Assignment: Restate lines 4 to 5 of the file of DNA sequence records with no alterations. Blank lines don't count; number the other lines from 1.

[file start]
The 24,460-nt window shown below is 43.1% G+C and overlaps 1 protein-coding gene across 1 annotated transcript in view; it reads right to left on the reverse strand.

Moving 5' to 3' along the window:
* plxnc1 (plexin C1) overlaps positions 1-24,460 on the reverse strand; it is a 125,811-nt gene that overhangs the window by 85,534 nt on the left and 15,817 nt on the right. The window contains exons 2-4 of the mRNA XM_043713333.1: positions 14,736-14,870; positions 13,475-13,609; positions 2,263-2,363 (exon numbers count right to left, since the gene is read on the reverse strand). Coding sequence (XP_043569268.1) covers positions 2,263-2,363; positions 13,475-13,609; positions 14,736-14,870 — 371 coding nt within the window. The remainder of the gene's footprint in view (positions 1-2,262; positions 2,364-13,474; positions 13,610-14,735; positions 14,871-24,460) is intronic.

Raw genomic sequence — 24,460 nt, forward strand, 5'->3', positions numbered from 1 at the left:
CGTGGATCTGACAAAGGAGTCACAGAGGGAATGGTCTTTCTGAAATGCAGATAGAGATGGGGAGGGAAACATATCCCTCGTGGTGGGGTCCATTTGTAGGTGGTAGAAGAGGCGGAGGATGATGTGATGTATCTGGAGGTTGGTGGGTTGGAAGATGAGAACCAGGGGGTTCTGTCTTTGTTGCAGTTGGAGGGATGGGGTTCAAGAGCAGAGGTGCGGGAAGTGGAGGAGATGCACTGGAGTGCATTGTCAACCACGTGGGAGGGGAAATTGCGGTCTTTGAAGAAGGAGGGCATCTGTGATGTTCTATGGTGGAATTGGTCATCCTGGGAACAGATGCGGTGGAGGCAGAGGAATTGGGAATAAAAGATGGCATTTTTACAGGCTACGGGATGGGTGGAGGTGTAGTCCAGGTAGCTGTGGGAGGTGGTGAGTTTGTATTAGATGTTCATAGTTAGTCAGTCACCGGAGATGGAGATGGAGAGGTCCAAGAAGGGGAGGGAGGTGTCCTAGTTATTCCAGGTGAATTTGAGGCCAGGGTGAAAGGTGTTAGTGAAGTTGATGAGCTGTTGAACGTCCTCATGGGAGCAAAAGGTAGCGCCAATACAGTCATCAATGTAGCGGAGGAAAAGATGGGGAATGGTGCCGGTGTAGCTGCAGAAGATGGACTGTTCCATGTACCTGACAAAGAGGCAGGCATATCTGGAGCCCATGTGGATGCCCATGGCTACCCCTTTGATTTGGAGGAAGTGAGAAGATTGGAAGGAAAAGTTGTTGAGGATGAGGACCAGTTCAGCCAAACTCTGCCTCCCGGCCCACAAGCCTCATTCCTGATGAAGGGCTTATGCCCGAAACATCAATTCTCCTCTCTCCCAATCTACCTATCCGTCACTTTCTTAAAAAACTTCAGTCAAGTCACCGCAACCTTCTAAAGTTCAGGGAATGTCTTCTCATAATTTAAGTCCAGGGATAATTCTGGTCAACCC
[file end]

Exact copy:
Raw genomic sequence — 24,460 nt, forward strand, 5'->3', positions numbered from 1 at the left:
CGTGGATCTGACAAAGGAGTCACAGAGGGAATGGTCTTTCTGAAATGCAGATAGAGATGGGGAGGGAAACATATCCCTCGTGGTGGGGTCCATTTGTAGGTGGTAGAAGAGGCGGAGGATGATGTGATGTATCTGGAGGTTGGTGGGTTGGAAGATGAGAACCAGGGGGTTCTGTCTTTGTTGCAGTTGGAGGGATGGGGTTCAAGAGCAGAGGTGCGGGAAGTGGAGGAGATGCACTGGAGTGCATTGTCAACCACGTGGGAGGGGAAATTGCGGTCTTTGAAGAAGGAGGGCATCTGTGATGTTCTATGGTGGAATTGGTCATCCTGGGAACAGATGCGGTGGAGGCAGAGGAATTGGGAATAAAAGATGGCATTTTTACAGGCTACGGGATGGGTGGAGGTGTAGTCCAGGTAGCTGTGGGAGGTGGTGAGTTTGTATTAGATGTTCATAGTTAGTCAGTCACCGGAGATGGAGATGGAGAGGTCCAAGAAGGGGAGGGAGGTGTCCTAGTTATTCCAGGTGAATTTGAGGCCAGGGTGAAAGGTGTTAGTGAAGTTGATGAGCTGTTGAACGTCCTCATGGGAGCAAAAGGTAGCGCCAATACAGTCATCAATGTAGCGGAGGAAAAGATGGGGAATGGTGCCGGTGTAGCTGCAGAAGATGGACTGTTCCATGTACCTGACAAAGAGGCAGGCATATCTGGAGCCCATGTGGATGCCCATGGCTACCCCTTTGATTTGGAGGAAGTGAGAAGATTGGAAGGAAAAGTTGTTGAGGATGAGGACCAGTTCAGCCAAACTCTGCCTCCCGGCCCACAAGCCTCATTCCTGATGAAGGGCTTATGCCCGAAACATCAATTCTCCTCTCTCCCAATCTACCTATCCGTCACTTTCTTAAAAAACTTCAGTCAAGTCACCGCAACCTTCTAAAGTTCAGGGAATGTCTTCTCATAATTTAAGTCCAGGGATAATTCTGGTCAACCC